The Renaissance Snake Handler

One of my previous posts, “The Disease of Curiosity,” generated a lot of comment in the blogosphere [Daily Dig; Morbid Anatomy]; so I’ve decided to follow that post with a piece about what was surely one of the strangest curiosities of the Renaissance: The appearance in the town square of the snake handler.

Here is one of them in an engraving from Giuseppe Maria Mitelli’s Le arte per via (Bologna 1660). They were called sanpaolari (also pauliani), because they claimed descent from St. Paul. The sanpaolari sold a remedy against poisonous snake bites called St. Paul’s Grace, supposedly composed of earth of Malta, in reference to the apostle’s visit to the island, whose earth protected him from the venom of a serpent that leaped out of a fire and bit him in the hand.  Mitelli’s print, titled Il Ciarlatano (The Charlatan), from a portfolio of drawings on the humble trades, depicts one of them performing on a portable stage in a Bologna Piazza. Mitelli’s stout, bearded figure wears thick eyeglasses and points to a serpent that he daringly holds aloft.  The table beside him displays neatly arranged jars containing his remedies.  Another snake menacingly slithers out of a basket onto the stage floor as a fascinated audience looks on.  The caption at the bottom of the etching reads:

This man, with his biting serpents and vipers,

Wants to be the eloquent anatomist, 

He shows off his real patents, 

His license to fool the world.

Tomaso Garzoni, in his compendious Piazza universale di tutte le professioni del mondo (Venice, 1585), gave this description of one of the more famous of the sanpaolari, Paolo of Arezzo performing on the piazza:

Master Paolo of Arezzo appears in the square with his great banner, where on one side you see St Paul, sword in his hand, and on the other a bed of snakes which, hissing, almost bite everyone who looks at them, even though they are only painted. Now he starts to recount the false origin of his house, his fictitious descent from St Paul. He tells of the story of when [Paul] was bitten on the island of Malta, he untruthfully declaims how that gift of healing is present in all those of his family, he describes the trials made, the competition experienced, the victories received, the banners conquered, which are unfolded to show to the people. He picks up his boxes and takes out a charcoal-black serpent, two yards long and thick as a pole, and then a viper, and he frightens the people with the horrible appearance of these beasts. . . . The vulgar curl in fear, the peasant trembles at the news, which is told with such ability that no one feels safe putting a foot out of the city if they have not first drunk a glass of powder given them by Master Paolo.

Although a staple of tourism, itinerant healers like Paolo of Arezzo were seen as a danger. As vagabonds who drifted from city to city, they were relatively free of the normal constraints imposed by society. They had no clear legal status. Like the charlatans whom they often accompanied, they were accompanied by women of dubious reputation, told vulgar jokes, and mocked the physicians in ridiculous burlesques. No wonder the authorities regarded the ciarlatani as dangerous to the moral fabric of the community.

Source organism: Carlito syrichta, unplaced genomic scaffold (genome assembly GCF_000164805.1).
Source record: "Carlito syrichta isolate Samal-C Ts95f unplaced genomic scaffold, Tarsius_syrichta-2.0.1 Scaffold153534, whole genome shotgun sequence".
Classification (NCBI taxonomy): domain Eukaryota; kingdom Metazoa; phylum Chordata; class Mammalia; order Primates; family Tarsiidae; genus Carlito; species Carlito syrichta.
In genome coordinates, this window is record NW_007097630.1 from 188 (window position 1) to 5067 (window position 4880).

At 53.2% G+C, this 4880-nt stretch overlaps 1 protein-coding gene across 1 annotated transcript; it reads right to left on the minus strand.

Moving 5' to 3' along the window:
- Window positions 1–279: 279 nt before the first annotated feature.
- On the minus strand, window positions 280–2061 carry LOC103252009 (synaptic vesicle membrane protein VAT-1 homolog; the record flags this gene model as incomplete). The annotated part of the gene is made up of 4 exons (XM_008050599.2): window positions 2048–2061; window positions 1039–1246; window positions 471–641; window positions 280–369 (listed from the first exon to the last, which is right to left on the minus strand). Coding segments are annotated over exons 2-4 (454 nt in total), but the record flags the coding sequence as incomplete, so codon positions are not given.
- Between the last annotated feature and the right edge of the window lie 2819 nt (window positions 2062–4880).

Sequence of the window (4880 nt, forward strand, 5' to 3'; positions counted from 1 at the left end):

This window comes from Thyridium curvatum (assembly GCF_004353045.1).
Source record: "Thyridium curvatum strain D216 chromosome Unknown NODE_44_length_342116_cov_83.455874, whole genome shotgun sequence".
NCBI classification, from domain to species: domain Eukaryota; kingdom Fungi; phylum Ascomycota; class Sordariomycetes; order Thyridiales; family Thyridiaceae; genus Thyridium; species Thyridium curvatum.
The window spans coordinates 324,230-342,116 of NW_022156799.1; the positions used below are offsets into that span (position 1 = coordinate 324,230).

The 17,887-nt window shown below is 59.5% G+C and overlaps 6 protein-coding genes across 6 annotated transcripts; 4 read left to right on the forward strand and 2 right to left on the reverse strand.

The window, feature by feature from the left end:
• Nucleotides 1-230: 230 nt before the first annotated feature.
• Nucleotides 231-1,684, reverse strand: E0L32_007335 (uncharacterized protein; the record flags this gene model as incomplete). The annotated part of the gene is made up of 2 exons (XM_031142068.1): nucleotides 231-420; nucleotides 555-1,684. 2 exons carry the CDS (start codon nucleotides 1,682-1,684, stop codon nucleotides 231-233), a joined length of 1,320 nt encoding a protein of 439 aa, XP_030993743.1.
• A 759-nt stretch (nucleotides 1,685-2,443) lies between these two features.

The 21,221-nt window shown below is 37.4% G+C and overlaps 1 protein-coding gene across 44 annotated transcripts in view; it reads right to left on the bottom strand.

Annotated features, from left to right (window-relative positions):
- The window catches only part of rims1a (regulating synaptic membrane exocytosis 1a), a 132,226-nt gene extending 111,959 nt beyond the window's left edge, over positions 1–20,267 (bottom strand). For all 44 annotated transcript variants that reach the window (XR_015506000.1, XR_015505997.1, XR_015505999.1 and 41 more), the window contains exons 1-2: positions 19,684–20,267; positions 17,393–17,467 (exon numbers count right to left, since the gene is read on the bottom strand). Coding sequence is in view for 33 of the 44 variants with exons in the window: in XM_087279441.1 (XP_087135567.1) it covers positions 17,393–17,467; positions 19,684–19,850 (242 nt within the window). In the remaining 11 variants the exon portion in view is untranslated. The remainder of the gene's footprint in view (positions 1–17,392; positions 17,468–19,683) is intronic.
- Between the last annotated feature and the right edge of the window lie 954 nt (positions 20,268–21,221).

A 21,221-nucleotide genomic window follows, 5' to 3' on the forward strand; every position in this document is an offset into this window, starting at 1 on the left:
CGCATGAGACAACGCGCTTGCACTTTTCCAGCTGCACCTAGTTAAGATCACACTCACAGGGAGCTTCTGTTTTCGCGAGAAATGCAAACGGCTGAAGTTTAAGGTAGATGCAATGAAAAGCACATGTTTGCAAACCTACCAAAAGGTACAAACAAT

The growing criticism of itinerant healers in part mirrored the attitudes of the orthodox physicians, who saw the sanpaolari and other itinerant healers as competitors and wanted to monopolize the business of healing from above. Yet, as historian Katharine Park has suggested, these interests merely echo a broader and more important concern about the city as a moral and economic environment. The real issue, Park contends, was fraud: whether you could trust those with whom you dealt on the piazza every day.  The cut-throat competition in the medical marketplace reflected the competitiveness of the money economy as a whole.  In this sense, concerns about the trustworthiness of itinerant healers reflected more general anxieties about a market in which trading in unfamiliar goods from distant places became a daily occurrence.

Similar concerns arise today over various forms of alternative medicine, or about almost any medical practice not endorsed by the mainstream.  Are alternative healers reliable or are they frauds? Do their methods really work or are they only so much hype? Whom do we trust to provide our medical care?  There is much distrust of “regular” doctors these days; but would you entrust your care to a Renaissance snake handler?

Readers interested in learning more about the Renaissance charlatans and snake handlers can read about them in my book, The Professor of Secrets: Mystery, Medicine and Alchemy in Renaissance Italy, and in the following studies:

David Gentilcore, Healers and Healing in Early Modern Italy (Manchester, 1998),

Katharine Park, “Country Medicine in the City Marketplace: Snakehandlers as Itinerant Healers,” Renaissance Studies 15 (2001): 104-20.

1 Comment to The Renaissance Snake Handler

  1. March 3, 2016 at 10:20 pm | Permalink

    Cool story and history lesson as historian Katharine Park has suggested, these interests merely echo a broader and more important concern about the city as a moral and economic environment.

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